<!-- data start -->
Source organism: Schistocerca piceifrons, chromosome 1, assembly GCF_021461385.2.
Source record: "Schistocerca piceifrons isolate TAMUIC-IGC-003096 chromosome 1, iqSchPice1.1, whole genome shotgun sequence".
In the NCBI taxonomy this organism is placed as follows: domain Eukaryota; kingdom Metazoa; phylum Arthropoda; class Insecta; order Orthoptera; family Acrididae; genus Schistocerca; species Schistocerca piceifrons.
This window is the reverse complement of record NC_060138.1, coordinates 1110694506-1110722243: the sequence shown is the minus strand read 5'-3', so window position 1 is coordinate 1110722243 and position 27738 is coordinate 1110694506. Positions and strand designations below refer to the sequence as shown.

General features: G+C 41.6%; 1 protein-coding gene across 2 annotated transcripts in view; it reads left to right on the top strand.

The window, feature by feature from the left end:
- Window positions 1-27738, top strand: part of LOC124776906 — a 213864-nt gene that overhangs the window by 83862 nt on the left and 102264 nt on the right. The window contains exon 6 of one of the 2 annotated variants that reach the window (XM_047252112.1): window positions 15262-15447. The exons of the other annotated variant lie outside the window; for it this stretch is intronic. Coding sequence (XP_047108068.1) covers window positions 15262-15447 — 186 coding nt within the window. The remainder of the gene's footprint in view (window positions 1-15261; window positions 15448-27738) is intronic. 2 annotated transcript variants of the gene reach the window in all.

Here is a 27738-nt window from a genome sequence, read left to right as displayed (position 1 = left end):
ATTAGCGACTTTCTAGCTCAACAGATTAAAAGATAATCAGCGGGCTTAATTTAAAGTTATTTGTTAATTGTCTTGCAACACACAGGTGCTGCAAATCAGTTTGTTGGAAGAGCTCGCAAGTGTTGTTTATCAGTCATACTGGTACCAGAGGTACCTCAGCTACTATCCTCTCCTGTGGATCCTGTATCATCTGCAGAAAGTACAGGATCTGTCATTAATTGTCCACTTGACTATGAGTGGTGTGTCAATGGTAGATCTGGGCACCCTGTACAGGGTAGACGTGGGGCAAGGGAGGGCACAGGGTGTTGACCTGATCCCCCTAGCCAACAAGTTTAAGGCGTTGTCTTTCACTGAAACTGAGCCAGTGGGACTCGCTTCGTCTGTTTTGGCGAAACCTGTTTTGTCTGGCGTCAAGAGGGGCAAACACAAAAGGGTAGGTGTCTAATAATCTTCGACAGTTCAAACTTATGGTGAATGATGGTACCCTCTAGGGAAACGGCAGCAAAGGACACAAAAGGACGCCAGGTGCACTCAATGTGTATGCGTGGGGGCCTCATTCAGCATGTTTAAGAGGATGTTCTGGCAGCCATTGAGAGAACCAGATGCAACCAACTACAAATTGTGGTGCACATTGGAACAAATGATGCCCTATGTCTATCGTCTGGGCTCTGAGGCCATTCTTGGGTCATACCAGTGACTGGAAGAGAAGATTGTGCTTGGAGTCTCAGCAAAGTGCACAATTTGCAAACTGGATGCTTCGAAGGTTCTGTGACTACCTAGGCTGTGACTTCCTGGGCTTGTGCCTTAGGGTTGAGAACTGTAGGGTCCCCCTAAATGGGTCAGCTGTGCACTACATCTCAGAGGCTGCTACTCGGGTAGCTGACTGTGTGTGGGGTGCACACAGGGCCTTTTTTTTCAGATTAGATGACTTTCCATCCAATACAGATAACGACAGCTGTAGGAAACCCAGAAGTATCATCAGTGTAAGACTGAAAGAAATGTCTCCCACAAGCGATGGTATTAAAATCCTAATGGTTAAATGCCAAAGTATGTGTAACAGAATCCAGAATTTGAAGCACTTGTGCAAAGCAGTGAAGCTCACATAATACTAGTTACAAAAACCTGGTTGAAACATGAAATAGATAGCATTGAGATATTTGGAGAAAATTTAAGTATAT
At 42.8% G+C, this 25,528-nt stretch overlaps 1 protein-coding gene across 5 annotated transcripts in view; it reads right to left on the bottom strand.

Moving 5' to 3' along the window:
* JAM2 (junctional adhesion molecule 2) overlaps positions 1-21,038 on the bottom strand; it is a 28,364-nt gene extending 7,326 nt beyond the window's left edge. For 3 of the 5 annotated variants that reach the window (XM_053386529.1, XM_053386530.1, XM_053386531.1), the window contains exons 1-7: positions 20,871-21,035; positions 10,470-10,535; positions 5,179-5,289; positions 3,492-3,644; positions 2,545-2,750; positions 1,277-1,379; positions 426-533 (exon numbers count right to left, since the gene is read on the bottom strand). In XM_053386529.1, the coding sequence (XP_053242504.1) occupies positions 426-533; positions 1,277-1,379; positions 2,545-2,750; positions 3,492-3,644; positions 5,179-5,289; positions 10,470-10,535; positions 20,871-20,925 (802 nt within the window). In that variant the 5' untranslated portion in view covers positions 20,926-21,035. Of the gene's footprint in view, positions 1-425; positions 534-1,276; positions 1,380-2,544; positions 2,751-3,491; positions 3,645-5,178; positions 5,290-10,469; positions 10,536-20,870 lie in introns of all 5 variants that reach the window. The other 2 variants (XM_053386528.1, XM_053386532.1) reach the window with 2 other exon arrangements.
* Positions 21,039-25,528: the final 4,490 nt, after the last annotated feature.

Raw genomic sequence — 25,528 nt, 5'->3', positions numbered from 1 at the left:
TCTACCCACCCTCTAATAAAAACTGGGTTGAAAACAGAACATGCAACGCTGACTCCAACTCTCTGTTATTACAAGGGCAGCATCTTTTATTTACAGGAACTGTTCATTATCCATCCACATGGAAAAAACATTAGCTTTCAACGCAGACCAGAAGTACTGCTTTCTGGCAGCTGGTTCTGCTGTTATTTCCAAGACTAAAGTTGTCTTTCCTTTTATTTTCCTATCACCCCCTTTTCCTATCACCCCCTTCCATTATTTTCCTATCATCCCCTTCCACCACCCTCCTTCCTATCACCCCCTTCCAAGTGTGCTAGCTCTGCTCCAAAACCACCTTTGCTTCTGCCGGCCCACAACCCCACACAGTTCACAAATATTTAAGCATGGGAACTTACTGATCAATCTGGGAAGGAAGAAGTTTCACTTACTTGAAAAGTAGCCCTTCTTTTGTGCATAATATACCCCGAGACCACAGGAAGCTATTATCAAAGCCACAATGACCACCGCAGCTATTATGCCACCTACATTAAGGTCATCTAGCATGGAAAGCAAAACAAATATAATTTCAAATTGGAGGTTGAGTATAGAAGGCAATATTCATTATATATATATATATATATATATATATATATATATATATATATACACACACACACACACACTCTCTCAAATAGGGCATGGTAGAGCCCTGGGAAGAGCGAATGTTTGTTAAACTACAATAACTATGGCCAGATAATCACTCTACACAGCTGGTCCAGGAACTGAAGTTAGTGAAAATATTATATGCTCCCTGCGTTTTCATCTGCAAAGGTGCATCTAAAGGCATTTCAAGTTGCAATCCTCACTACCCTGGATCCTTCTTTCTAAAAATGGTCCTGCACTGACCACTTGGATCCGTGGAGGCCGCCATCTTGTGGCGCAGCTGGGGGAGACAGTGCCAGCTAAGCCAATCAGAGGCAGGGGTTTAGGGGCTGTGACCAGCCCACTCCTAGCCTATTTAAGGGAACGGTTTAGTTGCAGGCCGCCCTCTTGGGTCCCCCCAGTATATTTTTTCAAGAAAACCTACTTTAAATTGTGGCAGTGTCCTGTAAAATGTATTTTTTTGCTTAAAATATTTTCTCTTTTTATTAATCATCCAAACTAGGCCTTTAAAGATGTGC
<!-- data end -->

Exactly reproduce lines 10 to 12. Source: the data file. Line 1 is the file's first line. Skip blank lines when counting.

At 42.8% G+C, this 25,528-nt stretch overlaps 1 protein-coding gene across 5 annotated transcripts in view; it reads right to left on the bottom strand.

Moving 5' to 3' along the window:
* JAM2 (junctional adhesion molecule 2) overlaps positions 1-21,038 on the bottom strand; it is a 28,364-nt gene extending 7,326 nt beyond the window's left edge. For 3 of the 5 annotated variants that reach the window (XM_053386529.1, XM_053386530.1, XM_053386531.1), the window contains exons 1-7: positions 20,871-21,035; positions 10,470-10,535; positions 5,179-5,289; positions 3,492-3,644; positions 2,545-2,750; positions 1,277-1,379; positions 426-533 (exon numbers count right to left, since the gene is read on the bottom strand). In XM_053386529.1, the coding sequence (XP_053242504.1) occupies positions 426-533; positions 1,277-1,379; positions 2,545-2,750; positions 3,492-3,644; positions 5,179-5,289; positions 10,470-10,535; positions 20,871-20,925 (802 nt within the window). In that variant the 5' untranslated portion in view covers positions 20,926-21,035. Of the gene's footprint in view, positions 1-425; positions 534-1,276; positions 1,380-2,544; positions 2,751-3,491; positions 3,645-5,178; positions 5,290-10,469; positions 10,536-20,870 lie in introns of all 5 variants that reach the window. The other 2 variants (XM_053386528.1, XM_053386532.1) reach the window with 2 other exon arrangements.